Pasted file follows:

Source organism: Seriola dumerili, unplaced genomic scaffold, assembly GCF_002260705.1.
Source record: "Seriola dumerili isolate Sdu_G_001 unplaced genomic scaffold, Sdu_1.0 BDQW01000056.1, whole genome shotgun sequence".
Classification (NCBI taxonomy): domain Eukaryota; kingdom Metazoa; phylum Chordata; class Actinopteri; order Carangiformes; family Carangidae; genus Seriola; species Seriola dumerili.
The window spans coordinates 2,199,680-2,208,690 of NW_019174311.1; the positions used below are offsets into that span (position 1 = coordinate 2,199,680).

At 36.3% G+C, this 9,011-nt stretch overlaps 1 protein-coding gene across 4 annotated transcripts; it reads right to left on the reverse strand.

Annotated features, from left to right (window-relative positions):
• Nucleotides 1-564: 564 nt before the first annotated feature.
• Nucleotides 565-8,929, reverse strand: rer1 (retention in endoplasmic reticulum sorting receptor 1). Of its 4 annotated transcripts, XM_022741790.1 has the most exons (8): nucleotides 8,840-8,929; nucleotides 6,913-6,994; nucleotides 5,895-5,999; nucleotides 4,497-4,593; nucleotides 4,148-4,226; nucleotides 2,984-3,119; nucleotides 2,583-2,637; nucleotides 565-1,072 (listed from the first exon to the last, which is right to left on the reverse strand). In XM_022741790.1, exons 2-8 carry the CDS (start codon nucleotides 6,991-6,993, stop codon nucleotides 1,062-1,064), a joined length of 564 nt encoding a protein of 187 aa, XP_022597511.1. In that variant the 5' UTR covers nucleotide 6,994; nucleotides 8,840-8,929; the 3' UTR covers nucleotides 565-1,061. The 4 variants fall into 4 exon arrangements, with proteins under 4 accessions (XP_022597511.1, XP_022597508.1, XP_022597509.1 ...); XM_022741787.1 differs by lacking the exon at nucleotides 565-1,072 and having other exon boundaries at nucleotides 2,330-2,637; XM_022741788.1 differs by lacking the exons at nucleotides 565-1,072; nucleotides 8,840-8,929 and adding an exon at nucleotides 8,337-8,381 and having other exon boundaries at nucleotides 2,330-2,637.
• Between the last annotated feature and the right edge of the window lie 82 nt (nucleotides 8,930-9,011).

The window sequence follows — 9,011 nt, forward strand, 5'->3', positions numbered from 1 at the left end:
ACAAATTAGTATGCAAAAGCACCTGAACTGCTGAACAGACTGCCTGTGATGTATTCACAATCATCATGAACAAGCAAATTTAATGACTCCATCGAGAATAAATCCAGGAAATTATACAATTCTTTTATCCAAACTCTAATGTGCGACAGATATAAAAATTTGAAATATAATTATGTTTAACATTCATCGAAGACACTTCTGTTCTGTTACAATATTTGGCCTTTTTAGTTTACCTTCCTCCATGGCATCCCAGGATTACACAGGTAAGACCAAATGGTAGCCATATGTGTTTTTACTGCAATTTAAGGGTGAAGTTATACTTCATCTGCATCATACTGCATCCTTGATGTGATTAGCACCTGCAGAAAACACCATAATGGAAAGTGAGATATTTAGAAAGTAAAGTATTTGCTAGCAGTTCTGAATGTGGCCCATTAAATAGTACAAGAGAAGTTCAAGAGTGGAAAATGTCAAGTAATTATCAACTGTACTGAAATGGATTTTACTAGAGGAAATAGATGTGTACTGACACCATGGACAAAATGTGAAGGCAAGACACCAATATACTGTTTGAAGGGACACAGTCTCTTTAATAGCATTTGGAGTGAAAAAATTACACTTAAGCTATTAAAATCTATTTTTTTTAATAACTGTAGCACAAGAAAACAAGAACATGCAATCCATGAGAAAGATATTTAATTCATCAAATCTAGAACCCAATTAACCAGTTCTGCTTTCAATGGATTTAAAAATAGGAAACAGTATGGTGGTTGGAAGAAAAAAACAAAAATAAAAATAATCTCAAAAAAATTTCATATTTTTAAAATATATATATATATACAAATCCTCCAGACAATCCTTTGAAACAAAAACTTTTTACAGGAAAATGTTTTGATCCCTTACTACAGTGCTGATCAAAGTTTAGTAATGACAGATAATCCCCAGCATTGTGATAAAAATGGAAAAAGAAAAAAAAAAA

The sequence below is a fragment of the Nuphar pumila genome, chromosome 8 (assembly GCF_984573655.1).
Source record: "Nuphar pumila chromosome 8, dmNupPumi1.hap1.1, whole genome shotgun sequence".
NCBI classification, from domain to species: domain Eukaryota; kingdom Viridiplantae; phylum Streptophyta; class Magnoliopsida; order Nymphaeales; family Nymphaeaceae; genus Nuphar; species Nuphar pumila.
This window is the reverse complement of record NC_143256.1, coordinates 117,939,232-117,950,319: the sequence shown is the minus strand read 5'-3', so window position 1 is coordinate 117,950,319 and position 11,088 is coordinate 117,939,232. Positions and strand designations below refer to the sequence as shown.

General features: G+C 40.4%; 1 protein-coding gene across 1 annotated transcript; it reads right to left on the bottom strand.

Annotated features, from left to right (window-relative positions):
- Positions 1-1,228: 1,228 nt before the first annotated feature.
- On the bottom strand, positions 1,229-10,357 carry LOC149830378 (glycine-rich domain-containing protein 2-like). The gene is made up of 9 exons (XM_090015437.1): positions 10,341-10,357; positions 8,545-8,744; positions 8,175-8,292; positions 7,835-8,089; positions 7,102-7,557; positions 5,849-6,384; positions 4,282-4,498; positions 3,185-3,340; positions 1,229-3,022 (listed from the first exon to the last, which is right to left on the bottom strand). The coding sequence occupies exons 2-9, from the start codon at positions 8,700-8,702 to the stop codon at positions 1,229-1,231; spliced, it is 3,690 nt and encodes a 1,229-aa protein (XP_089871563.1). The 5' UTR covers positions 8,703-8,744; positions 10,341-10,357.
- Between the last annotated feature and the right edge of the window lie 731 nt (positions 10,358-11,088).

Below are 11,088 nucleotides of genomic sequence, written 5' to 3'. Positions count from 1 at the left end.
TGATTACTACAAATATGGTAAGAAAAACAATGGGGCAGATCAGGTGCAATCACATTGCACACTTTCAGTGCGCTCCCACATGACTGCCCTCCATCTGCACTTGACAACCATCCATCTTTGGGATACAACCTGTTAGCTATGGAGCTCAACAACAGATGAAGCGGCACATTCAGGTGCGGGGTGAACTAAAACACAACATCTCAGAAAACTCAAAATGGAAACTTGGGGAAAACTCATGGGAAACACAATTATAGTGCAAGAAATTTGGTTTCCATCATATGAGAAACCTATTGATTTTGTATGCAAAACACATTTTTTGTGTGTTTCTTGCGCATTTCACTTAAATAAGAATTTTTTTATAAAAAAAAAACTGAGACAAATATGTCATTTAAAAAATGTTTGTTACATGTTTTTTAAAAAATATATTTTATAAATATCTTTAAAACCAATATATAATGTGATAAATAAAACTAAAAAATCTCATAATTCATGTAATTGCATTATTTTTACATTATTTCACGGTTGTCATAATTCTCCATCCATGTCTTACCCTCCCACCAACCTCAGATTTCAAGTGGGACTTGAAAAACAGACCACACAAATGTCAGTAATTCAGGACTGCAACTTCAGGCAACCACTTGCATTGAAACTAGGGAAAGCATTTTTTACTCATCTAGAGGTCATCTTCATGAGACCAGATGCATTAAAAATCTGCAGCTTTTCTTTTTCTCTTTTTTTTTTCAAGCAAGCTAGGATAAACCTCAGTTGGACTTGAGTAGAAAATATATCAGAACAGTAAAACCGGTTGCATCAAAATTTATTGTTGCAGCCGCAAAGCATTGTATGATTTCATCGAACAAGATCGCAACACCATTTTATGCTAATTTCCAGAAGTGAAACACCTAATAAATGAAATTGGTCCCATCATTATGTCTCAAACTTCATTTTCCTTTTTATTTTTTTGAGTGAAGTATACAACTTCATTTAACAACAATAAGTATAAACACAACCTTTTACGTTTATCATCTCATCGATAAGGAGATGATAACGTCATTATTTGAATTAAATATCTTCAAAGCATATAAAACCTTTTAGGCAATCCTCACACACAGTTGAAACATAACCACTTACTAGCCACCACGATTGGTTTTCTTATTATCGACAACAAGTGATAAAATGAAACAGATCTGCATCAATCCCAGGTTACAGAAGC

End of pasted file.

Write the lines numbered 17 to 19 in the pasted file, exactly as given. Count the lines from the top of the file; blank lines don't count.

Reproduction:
Annotated features, from left to right (window-relative positions):
- Positions 1-1,228: 1,228 nt before the first annotated feature.
- On the bottom strand, positions 1,229-10,357 carry LOC149830378 (glycine-rich domain-containing protein 2-like). The gene is made up of 9 exons (XM_090015437.1): positions 10,341-10,357; positions 8,545-8,744; positions 8,175-8,292; positions 7,835-8,089; positions 7,102-7,557; positions 5,849-6,384; positions 4,282-4,498; positions 3,185-3,340; positions 1,229-3,022 (listed from the first exon to the last, which is right to left on the bottom strand). The coding sequence occupies exons 2-9, from the start codon at positions 8,700-8,702 to the stop codon at positions 1,229-1,231; spliced, it is 3,690 nt and encodes a 1,229-aa protein (XP_089871563.1). The 5' UTR covers positions 8,703-8,744; positions 10,341-10,357.